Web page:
Trump, of course, was never an orator, but an exceptionally accomplished rabble rouser. A transcript of his “speeches” is little more than a collection of insults, boastfulness, outright lies, and non ­sequiteurs. It was the way he told them!

He defied all the behavioural norms and has poisoned the well of American politics for who knows how long. What is certainly true is that those Republican leaders who once knew right from wrong, are now able to argue black is white lest they offend the notorious Trump “base”. Base is absolutely the right term.

Another oddity of US politics is the willingness of electors to plight their troth to men and women who, frankly, are well past their sell by date. Trump, Pelosi, Biden, Sanders are all of an age where, whatever their experience and ­knowledge, their mental acuity is bound to be dulled by advancing age. Their energy levels too.

Even Elizabeth Warren, of whose fan club I have long been a member, is no spring chicken. Yet her party has no shortage of young, talented guns bed-blocked by the inability of their seniors to call it a day. Some of the former are dismissed as hotheads who lack realism. Nothing gives you a greater grasp of reality than the challenges of being in office. Time to move on a generation.

And what of our own dear ­country. ­Donald Dewar, the original First ­Minister died suddenly to be ­succeeded by a ­number of Labour colleagues some of whose ­careers met with unfortunate ­accidents while some, like Jack ­McConnell, spent half a dozen years in the top job.

The pendulum began to swing from Labour hegemony to the SNP variety in the seminal election of 2007. Even then, nobody could have foreseen the current political landscape where Labour has a solitary Westminster MP and has slipped to third place in Holyrood behind the ­Tories.

The rise of the Nationalists has brought us two leaders with quite ­different ­temperaments and, arguably, different skillsets. Break Up, the book written about how these once ­political ­soulmates ­became embroiled in the most ­unsavoury series of events since ­Scotland’s ­parliament began provides many ­fascinating insights.

Yet the fallout from that process threatens to poison the independence well too, if we are not mindful enough of what should be a common goal. Salmondites long for more buccaneering boldness, Sturgeonistas point to the benefits of a cautious mindset in a national emergency.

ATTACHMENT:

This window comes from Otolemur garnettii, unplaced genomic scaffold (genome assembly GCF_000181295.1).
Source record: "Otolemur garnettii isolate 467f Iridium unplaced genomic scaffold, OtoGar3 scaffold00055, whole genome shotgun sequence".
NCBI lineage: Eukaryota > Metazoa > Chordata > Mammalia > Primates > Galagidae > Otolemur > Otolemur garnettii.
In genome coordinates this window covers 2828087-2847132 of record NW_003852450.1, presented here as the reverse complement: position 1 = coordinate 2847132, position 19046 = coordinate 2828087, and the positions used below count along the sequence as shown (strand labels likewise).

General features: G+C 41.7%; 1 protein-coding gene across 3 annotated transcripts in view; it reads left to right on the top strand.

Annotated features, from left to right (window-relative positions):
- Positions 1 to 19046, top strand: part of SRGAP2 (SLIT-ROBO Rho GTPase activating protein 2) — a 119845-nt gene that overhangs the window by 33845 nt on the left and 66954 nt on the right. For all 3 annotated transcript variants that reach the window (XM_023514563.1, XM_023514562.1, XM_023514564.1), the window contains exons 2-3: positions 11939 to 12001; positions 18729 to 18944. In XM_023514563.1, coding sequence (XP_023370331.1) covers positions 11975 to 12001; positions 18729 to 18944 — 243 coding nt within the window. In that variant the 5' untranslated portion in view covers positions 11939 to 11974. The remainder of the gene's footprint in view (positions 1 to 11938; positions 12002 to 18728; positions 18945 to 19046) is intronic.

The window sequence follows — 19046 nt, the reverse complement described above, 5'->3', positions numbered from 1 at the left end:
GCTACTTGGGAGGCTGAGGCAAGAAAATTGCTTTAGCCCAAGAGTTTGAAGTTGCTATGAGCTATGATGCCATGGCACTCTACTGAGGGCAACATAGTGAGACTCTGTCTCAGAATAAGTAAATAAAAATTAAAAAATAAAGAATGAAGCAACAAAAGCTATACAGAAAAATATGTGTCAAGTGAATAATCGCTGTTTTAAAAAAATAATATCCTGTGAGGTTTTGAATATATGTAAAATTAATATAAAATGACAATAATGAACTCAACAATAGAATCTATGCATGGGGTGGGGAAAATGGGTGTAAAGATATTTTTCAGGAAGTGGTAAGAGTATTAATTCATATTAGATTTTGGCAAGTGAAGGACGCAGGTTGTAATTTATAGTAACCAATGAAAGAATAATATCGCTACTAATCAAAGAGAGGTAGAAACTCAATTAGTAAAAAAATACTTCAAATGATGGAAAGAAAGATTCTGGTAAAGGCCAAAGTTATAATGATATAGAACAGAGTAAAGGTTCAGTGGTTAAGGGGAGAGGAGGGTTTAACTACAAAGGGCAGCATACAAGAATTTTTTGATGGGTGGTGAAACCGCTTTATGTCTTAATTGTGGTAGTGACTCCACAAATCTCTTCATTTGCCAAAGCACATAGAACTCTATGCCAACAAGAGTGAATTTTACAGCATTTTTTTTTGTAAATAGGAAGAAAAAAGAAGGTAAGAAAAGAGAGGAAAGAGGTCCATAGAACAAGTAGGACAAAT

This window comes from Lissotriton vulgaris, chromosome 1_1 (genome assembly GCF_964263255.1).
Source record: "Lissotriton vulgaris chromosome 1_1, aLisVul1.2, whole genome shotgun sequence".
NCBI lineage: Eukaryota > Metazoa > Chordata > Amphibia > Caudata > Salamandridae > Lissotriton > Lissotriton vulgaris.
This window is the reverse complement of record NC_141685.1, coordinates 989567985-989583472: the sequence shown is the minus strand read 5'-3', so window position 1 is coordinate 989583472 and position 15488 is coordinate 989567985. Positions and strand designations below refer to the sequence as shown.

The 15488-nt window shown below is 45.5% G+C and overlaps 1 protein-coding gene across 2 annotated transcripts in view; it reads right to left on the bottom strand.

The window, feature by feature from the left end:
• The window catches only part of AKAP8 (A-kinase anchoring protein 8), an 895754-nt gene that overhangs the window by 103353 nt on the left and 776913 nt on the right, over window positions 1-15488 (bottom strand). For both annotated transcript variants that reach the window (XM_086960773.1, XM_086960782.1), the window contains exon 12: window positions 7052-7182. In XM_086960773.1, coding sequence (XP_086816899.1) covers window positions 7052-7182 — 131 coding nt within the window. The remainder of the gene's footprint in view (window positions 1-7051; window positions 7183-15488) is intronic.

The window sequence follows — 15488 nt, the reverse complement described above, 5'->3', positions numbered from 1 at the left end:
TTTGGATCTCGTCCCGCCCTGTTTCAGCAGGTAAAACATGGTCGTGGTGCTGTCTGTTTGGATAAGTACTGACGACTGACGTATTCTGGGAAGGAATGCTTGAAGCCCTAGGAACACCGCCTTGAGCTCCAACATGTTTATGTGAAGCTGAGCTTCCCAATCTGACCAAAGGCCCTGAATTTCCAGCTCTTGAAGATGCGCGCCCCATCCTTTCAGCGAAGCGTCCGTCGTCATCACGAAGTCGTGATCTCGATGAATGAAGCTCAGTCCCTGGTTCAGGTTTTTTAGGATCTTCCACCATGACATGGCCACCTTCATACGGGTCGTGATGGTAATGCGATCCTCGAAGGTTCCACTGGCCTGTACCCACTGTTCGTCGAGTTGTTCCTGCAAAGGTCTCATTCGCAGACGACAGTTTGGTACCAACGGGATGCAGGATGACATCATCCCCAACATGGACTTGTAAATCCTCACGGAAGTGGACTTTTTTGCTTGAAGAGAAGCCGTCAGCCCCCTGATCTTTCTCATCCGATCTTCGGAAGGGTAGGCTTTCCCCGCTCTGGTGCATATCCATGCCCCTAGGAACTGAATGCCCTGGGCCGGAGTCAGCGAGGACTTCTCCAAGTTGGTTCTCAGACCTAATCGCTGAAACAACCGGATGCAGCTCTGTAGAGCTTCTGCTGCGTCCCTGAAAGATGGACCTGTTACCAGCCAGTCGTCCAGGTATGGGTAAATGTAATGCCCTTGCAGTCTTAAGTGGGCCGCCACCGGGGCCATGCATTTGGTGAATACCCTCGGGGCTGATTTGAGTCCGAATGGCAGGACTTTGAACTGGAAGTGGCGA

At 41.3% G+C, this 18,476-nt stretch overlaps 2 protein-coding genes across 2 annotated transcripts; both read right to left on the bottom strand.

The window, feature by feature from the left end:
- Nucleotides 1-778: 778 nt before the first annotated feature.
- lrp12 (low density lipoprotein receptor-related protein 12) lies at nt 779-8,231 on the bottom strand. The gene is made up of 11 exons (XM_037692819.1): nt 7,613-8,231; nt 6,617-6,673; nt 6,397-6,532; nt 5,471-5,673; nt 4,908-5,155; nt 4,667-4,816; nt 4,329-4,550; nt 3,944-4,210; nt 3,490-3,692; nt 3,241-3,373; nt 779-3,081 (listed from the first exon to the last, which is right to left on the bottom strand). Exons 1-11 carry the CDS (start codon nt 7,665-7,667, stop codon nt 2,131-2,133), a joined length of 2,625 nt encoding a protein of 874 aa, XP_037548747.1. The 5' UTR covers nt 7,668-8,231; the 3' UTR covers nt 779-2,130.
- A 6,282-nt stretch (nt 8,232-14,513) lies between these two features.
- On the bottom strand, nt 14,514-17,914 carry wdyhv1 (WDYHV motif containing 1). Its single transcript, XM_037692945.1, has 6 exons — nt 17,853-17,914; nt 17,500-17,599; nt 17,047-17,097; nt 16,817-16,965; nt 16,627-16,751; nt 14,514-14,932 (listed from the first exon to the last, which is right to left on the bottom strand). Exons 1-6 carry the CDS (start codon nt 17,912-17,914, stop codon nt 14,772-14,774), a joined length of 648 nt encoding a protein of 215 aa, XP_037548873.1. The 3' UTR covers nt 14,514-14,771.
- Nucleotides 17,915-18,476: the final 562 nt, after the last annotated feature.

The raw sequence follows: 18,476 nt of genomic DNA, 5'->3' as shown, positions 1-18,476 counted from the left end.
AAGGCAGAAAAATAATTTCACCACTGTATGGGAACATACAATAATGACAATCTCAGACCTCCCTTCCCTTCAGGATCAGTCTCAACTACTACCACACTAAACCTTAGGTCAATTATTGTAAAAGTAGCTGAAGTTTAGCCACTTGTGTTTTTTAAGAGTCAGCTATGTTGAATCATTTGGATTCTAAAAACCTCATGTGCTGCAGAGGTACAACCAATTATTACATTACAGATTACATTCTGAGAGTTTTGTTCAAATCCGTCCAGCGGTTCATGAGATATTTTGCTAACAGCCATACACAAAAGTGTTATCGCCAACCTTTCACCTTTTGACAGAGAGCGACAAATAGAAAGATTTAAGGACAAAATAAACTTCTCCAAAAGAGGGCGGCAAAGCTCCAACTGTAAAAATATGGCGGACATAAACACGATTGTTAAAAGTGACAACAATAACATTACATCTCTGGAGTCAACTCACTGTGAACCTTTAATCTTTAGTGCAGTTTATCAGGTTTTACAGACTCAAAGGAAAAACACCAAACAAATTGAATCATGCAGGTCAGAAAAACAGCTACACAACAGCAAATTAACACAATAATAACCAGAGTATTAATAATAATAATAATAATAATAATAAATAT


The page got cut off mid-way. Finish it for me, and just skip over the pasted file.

The rather dispiriting truth is that no leader possesses all the necessary ­qualities for the job in hand. ­Churchill, lauded as the great wartime leader, turns out to have sacrificed many fellow ­countrymen and women on the altar of military ­expedience. Not to mention having a line in racist philosophy which might make even Boris blush.

Yet people still argue his virtues were those most required at the time. Just as some people argue that a pandemic ­requires different leadership qualities to a full throated indy campaign.

Everyone has a view, and some of these are regularly expressed in language for which the term unparliamentary is underpowered. Back in the world of real politik certain truths I believe to be self evident.

There is only one party in Scotland, and one leader, who is in a position to deliver independence. Alex Salmond may have been sinned against but he is not without sin. He is also, whatever his fan base may think, no longer to be filed under ­electoral asset. Check the stats.

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His leadership underpinned the rise of his party to becoming a formidable force. His talents were what was needed then. His faults have been well rehearsed since.

The task ahead requires a massive ­communal effort on behalf of the Yes ­family, in addition to political heft and commitment. The latest polling suggests the undecideds are a shrinking constituency, but the waverers are crucial.

Remember the words of the late Margo MacDonald who WAS a powerful orator. If we all persuade one other person we’re home and dry, she opined. Correct.